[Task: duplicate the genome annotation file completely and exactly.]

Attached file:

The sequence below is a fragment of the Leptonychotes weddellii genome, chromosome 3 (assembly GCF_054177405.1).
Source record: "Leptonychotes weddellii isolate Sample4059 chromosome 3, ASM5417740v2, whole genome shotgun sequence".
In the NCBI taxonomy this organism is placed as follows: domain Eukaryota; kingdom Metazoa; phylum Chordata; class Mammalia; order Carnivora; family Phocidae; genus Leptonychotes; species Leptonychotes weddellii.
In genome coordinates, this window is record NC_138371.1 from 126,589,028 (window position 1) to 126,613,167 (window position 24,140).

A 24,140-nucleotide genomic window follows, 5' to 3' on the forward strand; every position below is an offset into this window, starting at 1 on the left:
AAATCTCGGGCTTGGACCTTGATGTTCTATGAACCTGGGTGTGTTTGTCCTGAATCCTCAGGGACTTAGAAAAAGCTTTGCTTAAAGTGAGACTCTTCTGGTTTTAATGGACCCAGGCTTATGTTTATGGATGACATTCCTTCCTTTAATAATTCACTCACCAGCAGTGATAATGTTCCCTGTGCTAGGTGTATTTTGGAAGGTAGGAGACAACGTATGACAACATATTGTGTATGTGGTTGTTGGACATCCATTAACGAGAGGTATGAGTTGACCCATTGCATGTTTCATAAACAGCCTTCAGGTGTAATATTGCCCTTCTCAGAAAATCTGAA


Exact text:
The sequence below is a fragment of the Leptonychotes weddellii genome, chromosome 3 (assembly GCF_054177405.1).
Source record: "Leptonychotes weddellii isolate Sample4059 chromosome 3, ASM5417740v2, whole genome shotgun sequence".
In the NCBI taxonomy this organism is placed as follows: domain Eukaryota; kingdom Metazoa; phylum Chordata; class Mammalia; order Carnivora; family Phocidae; genus Leptonychotes; species Leptonychotes weddellii.
In genome coordinates, this window is record NC_138371.1 from 126,589,028 (window position 1) to 126,613,167 (window position 24,140).

A 24,140-nucleotide genomic window follows, 5' to 3' on the forward strand; every position below is an offset into this window, starting at 1 on the left:
AAATCTCGGGCTTGGACCTTGATGTTCTATGAACCTGGGTGTGTTTGTCCTGAATCCTCAGGGACTTAGAAAAAGCTTTGCTTAAAGTGAGACTCTTCTGGTTTTAATGGACCCAGGCTTATGTTTATGGATGACATTCCTTCCTTTAATAATTCACTCACCAGCAGTGATAATGTTCCCTGTGCTAGGTGTATTTTGGAAGGTAGGAGACAACGTATGACAACATATTGTGTATGTGGTTGTTGGACATCCATTAACGAGAGGTATGAGTTGACCCATTGCATGTTTCATAAACAGCCTTCAGGTGTAATATTGCCCTTCTCAGAAAATCTGAA